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And now that they’ve been introduced to the compost bin and all the secrets it contains? Yep, they hop up as part of their regular backyard rounds. You never know what you might find in there.

Chickens on the Compost Pile

Chickens on the Compost Pile

Obviously, compost is the BEST playground ever.

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About Laura Rittenhouse

I'm an American-Australian author, gardener and traveller. Go to my writing website: www.laurarittenhouse.com for more. If you're trying to find my gardening blog, it's here.
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21 Responses to Compost is the BEST

  1. I love the picture of the one chicken peeking through at the others – so cute! We have recently been learning how good chickens can be at helping work the compost pile. Our plan is to let the new chicks free range where our compost pile is when they are grown up with the hope they will work the pile for us.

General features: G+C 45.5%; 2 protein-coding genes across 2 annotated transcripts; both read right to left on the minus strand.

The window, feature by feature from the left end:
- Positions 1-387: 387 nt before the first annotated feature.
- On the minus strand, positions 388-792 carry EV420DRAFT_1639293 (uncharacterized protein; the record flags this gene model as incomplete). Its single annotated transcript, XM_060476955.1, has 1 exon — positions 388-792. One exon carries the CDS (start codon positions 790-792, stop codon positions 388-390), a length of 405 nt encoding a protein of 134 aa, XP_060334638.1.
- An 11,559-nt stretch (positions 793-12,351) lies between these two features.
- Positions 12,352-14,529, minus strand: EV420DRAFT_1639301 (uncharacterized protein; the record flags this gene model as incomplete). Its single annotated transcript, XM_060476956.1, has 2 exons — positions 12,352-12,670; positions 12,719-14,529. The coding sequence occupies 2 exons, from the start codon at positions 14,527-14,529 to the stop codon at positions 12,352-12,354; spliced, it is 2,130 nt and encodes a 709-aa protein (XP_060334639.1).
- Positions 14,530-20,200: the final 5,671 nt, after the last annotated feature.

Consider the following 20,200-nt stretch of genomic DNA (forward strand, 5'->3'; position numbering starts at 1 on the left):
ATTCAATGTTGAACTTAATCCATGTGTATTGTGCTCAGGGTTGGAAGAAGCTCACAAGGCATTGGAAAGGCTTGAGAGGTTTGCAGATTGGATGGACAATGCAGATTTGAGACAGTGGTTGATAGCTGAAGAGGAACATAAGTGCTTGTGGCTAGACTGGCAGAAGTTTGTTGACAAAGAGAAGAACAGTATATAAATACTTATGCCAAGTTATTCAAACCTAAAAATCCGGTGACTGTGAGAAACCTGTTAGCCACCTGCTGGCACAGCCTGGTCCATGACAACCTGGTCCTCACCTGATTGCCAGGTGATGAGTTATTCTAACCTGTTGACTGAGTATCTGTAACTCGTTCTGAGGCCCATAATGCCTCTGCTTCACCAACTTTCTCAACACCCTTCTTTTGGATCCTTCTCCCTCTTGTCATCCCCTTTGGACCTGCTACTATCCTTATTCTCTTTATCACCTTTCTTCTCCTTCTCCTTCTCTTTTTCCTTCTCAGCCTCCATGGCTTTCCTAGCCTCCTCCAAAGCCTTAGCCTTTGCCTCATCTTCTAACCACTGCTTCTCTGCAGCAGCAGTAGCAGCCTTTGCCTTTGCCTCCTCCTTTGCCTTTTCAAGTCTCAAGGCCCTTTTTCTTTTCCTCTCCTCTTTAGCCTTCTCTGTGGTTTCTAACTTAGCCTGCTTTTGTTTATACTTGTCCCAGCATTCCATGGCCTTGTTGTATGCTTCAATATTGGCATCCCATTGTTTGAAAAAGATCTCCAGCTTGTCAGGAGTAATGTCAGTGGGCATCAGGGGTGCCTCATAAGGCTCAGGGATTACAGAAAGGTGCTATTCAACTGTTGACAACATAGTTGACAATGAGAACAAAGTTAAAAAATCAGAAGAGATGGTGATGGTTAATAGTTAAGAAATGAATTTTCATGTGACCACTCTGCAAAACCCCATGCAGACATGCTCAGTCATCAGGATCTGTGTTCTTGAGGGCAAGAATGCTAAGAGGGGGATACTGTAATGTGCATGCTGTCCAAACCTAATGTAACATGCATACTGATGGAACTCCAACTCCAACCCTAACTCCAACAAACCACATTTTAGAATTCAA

• That was my hope but we’ve had the chickens free ranging for about 8 months now and before now we couldn’t interest them in the darned pile. Even after setting them on top a few times. I hope yours catch on sooner.

  2. that is lovely black gold you have there, and the chickens do look as though they have struck gold.

  3. anamonreal19 says:

    What a funny post, I love how much personality your chickens have. I can’t wait to have my own someday. I have a question about composting, do you keep adding and turning the compost or do you let it sit. I need to do some more research.

    • I suspect all chickens are really bright and interesting birds – I think we underrate them because it makes it easier to treat them like a commodity that way. Humans can be pretty callous.

      We add to our compost daily: